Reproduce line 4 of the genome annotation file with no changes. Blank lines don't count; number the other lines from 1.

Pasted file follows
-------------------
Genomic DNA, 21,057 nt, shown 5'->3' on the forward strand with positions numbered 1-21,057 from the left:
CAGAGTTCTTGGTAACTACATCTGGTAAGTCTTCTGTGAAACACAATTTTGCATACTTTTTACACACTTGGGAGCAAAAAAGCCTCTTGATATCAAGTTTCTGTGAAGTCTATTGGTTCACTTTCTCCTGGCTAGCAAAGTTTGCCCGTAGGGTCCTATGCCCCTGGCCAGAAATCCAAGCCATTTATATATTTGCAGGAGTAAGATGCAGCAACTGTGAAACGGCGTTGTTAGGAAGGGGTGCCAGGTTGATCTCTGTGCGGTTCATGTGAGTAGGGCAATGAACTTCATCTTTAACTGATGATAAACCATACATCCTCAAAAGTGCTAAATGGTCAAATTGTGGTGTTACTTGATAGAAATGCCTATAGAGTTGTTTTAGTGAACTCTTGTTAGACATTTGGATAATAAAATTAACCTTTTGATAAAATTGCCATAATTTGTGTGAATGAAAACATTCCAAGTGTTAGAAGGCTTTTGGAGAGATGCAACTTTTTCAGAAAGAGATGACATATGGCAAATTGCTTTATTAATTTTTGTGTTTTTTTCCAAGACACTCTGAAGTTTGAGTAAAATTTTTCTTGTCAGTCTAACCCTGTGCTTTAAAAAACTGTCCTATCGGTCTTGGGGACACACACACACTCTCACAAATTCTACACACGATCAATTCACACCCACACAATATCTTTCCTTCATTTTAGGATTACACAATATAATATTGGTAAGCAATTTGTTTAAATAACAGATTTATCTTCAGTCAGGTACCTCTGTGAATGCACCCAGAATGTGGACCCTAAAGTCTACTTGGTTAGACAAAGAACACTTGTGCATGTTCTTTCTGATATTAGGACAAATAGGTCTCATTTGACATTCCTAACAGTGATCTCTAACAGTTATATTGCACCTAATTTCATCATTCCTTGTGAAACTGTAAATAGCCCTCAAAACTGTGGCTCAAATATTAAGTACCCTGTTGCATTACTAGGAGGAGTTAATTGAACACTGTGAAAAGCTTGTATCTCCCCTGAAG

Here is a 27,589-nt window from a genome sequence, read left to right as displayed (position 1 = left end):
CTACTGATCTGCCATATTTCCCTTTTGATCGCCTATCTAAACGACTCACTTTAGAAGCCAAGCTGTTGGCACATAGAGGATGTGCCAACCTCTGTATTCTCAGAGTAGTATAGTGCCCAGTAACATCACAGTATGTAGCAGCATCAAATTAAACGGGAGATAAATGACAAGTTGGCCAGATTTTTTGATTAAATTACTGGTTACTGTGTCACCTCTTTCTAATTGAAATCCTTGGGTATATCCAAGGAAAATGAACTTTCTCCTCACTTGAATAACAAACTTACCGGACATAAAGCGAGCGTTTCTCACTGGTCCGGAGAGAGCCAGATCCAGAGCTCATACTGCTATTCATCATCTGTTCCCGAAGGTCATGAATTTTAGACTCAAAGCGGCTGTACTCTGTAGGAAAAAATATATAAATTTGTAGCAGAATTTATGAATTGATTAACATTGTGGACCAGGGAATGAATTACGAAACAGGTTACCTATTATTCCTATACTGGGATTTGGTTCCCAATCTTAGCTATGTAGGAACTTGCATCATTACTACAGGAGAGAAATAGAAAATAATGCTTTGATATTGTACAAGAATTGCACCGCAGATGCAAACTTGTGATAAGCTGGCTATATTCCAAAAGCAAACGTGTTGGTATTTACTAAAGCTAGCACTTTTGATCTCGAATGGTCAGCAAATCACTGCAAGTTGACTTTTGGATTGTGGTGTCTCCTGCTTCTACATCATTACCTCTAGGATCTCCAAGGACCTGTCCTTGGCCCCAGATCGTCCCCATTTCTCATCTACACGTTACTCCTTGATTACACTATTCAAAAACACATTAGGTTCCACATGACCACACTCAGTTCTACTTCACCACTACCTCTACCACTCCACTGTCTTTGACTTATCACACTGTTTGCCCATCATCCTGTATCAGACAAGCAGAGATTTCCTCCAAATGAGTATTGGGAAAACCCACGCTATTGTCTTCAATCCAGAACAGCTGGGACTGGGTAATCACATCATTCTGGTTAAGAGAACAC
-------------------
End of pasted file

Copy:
CTACTGATCTGCCATATTTCCCTTTTGATCGCCTATCTAAACGACTCACTTTAGAAGCCAAGCTGTTGGCACATAGAGGATGTGCCAACCTCTGTATTCTCAGAGTAGTATAGTGCCCAGTAACATCACAGTATGTAGCAGCATCAAATTAAACGGGAGATAAATGACAAGTTGGCCAGATTTTTTGATTAAATTACTGGTTACTGTGTCACCTCTTTCTAATTGAAATCCTTGGGTATATCCAAGGAAAATGAACTTTCTCCTCACTTGAATAACAAACTTACCGGACATAAAGCGAGCGTTTCTCACTGGTCCGGAGAGAGCCAGATCCAGAGCTCATACTGCTATTCATCATCTGTTCCCGAAGGTCATGAATTTTAGACTCAAAGCGGCTGTACTCTGTAGGAAAAAATATATAAATTTGTAGCAGAATTTATGAATTGATTAACATTGTGGACCAGGGAATGAATTACGAAACAGGTTACCTATTATTCCTATACTGGGATTTGGTTCCCAATCTTAGCTATGTAGGAACTTGCATCATTACTACAGGAGAGAAATAGAAAATAATGCTTTGATATTGTACAAGAATTGCACCGCAGATGCAAACTTGTGATAAGCTGGCTATATTCCAAAAGCAAACGTGTTGGTATTTACTAAAGCTAGCACTTTTGATCTCGAATGGTCAGCAAATCACTGCAAGTTGACTTTTGGATTGTGGTGTCTCCTGCTTCTACATCATTACCTCTAGGATCTCCAAGGACCTGTCCTTGGCCCCAGATCGTCCCCATTTCTCATCTACACGTTACTCCTTGATTACACTATTCAAAAACACATTAGGTTCCACATGACCACACTCAGTTCTACTTCACCACTACCTCTACCACTCCACTGTCTTTGACTTATCACACTGTTTGCCCATCATCCTGTATCAGACAAGCAGAGATTTCCTCCAAATGAGTATTGGGAAAACCCACGCTATTGTCTTCAATCCAGAACAGCTGGGACTGGGTAATCACATCATTCTGGTTAAGAGAACAC